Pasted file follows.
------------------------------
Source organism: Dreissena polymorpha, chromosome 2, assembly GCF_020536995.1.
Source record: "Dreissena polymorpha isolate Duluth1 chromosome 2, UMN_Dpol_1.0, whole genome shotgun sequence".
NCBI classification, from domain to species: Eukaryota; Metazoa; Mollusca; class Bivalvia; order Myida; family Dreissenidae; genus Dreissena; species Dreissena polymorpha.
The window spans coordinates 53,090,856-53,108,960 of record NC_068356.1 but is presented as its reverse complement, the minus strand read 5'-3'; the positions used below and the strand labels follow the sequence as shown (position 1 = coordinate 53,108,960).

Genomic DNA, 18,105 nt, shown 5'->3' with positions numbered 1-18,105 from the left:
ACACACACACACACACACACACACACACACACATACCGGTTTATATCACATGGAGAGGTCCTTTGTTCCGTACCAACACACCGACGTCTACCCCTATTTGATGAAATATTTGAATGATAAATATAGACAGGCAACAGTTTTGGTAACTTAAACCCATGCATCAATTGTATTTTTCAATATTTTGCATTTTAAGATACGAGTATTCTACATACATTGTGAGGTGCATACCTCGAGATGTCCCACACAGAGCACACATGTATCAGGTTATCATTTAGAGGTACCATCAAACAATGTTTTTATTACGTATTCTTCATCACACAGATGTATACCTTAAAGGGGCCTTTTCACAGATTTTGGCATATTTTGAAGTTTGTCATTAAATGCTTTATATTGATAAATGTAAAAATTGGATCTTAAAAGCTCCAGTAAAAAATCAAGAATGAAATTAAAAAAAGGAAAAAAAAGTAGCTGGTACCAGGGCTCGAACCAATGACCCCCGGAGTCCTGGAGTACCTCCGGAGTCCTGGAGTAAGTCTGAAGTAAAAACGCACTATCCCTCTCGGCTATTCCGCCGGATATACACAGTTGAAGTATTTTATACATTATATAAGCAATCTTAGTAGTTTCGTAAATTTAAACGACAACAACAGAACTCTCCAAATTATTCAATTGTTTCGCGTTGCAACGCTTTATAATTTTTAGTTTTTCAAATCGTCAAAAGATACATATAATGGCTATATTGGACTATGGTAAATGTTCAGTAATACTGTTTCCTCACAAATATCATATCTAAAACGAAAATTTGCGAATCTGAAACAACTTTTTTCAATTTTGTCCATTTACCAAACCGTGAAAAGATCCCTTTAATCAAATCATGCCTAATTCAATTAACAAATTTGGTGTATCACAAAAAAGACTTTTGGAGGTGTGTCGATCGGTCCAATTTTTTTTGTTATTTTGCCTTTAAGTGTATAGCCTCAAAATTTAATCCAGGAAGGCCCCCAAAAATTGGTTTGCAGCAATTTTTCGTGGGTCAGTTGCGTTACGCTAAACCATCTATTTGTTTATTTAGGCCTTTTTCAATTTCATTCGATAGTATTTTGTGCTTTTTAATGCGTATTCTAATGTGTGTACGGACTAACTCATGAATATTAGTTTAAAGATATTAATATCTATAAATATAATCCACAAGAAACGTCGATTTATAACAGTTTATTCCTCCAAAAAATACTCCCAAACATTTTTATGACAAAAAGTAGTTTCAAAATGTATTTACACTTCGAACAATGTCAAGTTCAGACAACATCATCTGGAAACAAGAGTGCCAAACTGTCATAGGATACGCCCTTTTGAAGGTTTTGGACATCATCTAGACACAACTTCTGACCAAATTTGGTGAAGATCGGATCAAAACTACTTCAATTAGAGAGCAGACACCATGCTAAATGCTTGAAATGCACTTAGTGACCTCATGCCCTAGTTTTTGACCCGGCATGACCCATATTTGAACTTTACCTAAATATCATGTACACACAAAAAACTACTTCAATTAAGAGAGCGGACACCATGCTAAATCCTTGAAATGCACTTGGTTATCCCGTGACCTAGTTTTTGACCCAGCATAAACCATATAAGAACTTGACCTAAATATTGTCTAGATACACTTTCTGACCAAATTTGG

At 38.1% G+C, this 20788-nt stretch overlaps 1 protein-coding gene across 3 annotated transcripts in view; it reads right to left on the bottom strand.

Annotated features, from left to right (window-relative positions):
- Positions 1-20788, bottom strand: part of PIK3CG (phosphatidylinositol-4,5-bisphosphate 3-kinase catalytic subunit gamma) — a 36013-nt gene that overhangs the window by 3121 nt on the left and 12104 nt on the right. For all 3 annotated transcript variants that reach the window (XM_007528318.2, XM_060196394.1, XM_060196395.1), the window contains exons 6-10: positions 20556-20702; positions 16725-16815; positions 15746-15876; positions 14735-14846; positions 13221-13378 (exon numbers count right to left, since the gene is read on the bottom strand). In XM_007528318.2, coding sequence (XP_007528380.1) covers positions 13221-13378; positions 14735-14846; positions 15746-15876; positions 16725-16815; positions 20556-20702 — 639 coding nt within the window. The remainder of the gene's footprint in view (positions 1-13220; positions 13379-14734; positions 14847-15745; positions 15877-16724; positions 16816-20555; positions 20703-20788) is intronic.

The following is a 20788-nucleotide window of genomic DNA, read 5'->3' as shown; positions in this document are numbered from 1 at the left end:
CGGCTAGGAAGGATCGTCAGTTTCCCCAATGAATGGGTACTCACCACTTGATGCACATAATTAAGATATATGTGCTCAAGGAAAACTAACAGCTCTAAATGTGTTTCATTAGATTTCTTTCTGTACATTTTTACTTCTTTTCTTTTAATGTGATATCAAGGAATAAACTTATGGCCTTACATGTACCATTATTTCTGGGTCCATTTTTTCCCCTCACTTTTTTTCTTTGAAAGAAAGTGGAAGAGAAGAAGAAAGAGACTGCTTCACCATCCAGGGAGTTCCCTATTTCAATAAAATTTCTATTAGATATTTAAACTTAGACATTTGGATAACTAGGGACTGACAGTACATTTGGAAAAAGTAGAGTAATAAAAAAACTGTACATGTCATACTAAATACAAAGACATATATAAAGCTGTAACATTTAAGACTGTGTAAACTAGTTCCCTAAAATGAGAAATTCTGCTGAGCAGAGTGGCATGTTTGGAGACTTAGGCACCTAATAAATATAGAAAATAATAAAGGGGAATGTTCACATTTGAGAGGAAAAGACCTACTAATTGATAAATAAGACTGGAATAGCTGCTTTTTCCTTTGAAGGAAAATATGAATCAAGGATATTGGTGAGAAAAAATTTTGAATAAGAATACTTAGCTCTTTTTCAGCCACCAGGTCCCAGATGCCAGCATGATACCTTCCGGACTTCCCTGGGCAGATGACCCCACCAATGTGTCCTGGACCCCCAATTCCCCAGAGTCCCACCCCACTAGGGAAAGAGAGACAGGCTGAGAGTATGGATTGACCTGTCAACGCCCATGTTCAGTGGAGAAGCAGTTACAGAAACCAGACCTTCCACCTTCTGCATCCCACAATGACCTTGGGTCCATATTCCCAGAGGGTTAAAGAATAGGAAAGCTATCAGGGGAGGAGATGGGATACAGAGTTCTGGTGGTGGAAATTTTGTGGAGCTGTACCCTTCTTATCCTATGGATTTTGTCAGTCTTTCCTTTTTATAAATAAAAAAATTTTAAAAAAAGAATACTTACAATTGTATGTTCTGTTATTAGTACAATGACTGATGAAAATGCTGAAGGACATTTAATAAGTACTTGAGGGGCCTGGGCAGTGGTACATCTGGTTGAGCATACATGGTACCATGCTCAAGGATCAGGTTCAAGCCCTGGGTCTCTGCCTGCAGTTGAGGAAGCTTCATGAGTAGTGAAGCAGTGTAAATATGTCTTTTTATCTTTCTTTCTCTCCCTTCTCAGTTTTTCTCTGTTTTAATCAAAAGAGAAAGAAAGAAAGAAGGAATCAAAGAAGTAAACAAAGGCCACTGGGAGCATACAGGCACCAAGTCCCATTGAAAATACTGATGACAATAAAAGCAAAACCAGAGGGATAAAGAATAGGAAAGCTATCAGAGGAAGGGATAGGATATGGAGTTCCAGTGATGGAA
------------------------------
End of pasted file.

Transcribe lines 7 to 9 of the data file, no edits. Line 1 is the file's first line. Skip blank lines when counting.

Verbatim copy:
At 38.1% G+C, this 20788-nt stretch overlaps 1 protein-coding gene across 3 annotated transcripts in view; it reads right to left on the bottom strand.

Annotated features, from left to right (window-relative positions):
- Positions 1-20788, bottom strand: part of PIK3CG (phosphatidylinositol-4,5-bisphosphate 3-kinase catalytic subunit gamma) — a 36013-nt gene that overhangs the window by 3121 nt on the left and 12104 nt on the right. For all 3 annotated transcript variants that reach the window (XM_007528318.2, XM_060196394.1, XM_060196395.1), the window contains exons 6-10: positions 20556-20702; positions 16725-16815; positions 15746-15876; positions 14735-14846; positions 13221-13378 (exon numbers count right to left, since the gene is read on the bottom strand). In XM_007528318.2, coding sequence (XP_007528380.1) covers positions 13221-13378; positions 14735-14846; positions 15746-15876; positions 16725-16815; positions 20556-20702 — 639 coding nt within the window. The remainder of the gene's footprint in view (positions 1-13220; positions 13379-14734; positions 14847-15745; positions 15877-16724; positions 16816-20555; positions 20703-20788) is intronic.